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Am J Epidemiol. 2005 Feb 15;161(4):389-98.

The effect of social desirability and social approval on self-reports of physical activity.

Author information

  • 1Department of Epidemiology and Biostatistics, Arnold School of Public Health, University of South Carolina, Columbia, SC 29203, USA. swann.adams@palmettohealth.org

Erratum in

  • Am J Epidemiol. 2005 May 1;161(9):899.

Abstract

The purpose of this investigation was to examine social desirability and social approval as sources of error in three self-reported physical activity assessments using objective measures of physical activity as reference measures. In 1997, women (n = 81) living in Worcester, Massachusetts, completed doubly labeled water measurements and wore an activity monitor for 14 days. They also completed seven interviewer-administered 24-hour physical activity recalls (PARs) and two different self-administered 7-day PARs. Measures of the personality traits "social desirability" and "social approval" were regressed on 1) the difference between physical activity energy expenditure estimated from doubly labeled water and each physical activity assessment instrument and 2) the difference between monitor-derived physical activity duration and each instrument. Social desirability was associated with overreporting of activity, resulting in overestimation of physical activity energy expenditure by 0.65 kcal/kg/day on the second 7-day PAR (95% confidence interval: 0.06, 1.25) and overestimation of activity durations by 4.15-11.30 minutes/day (both 7-day PARs). Social approval was weakly associated with underestimation of physical activity on the 24-hour PAR (-0.15 kcal/kg/day, 95% confidence interval: -0.30, 0.005). Body size was not associated with reporting bias in this study. The authors conclude that social desirability and social approval may influence self-reported physical activity on some survey instruments.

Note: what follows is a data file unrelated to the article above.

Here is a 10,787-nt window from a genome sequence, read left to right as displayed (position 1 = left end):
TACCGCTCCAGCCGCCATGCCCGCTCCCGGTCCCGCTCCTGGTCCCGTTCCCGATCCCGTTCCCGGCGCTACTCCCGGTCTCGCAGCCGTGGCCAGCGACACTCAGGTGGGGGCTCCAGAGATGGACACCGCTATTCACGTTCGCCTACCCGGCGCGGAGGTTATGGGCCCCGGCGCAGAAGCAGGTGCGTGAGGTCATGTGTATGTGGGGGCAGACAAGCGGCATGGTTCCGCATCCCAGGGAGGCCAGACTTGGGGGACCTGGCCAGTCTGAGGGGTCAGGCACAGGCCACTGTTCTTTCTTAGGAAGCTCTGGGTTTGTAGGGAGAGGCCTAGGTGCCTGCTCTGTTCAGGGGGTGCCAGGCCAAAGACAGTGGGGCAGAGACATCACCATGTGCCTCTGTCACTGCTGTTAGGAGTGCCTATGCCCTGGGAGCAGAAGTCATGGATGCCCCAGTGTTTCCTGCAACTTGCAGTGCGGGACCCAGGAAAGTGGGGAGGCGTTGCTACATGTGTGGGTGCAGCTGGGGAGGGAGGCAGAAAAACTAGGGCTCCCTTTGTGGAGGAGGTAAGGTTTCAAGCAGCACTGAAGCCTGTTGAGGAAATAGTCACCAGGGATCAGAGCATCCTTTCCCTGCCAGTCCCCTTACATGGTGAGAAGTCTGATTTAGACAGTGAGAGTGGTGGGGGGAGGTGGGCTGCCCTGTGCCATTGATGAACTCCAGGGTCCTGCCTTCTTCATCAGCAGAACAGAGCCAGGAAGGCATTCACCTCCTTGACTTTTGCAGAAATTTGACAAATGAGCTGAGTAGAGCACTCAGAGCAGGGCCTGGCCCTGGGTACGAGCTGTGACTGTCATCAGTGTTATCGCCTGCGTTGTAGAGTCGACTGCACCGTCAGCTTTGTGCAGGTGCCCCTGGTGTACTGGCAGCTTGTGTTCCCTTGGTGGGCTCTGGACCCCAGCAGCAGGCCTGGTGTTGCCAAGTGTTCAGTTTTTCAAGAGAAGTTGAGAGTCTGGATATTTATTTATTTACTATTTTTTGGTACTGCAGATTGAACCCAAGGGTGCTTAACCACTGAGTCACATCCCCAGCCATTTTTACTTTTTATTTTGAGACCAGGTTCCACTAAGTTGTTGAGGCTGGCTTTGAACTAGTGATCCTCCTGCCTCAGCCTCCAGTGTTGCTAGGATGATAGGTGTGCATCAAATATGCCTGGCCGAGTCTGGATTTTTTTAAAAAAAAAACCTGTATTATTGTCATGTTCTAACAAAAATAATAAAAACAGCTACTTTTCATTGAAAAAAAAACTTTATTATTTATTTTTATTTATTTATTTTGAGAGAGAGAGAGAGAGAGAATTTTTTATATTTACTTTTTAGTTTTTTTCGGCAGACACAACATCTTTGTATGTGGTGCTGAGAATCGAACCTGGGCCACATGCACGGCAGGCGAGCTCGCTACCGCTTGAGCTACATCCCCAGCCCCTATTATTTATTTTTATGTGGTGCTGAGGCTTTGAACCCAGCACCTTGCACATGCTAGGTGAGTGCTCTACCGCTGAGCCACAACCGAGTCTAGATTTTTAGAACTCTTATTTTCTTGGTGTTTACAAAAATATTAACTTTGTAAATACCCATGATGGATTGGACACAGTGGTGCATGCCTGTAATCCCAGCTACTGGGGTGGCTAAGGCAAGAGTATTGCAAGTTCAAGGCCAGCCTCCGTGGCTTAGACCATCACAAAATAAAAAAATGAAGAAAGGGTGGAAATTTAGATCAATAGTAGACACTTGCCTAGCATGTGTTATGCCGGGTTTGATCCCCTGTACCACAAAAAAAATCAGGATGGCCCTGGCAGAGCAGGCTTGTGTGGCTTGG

PMID:
15692083
[PubMed - indexed for MEDLINE]
PMCID:
PMC2958515
Free PMC Article
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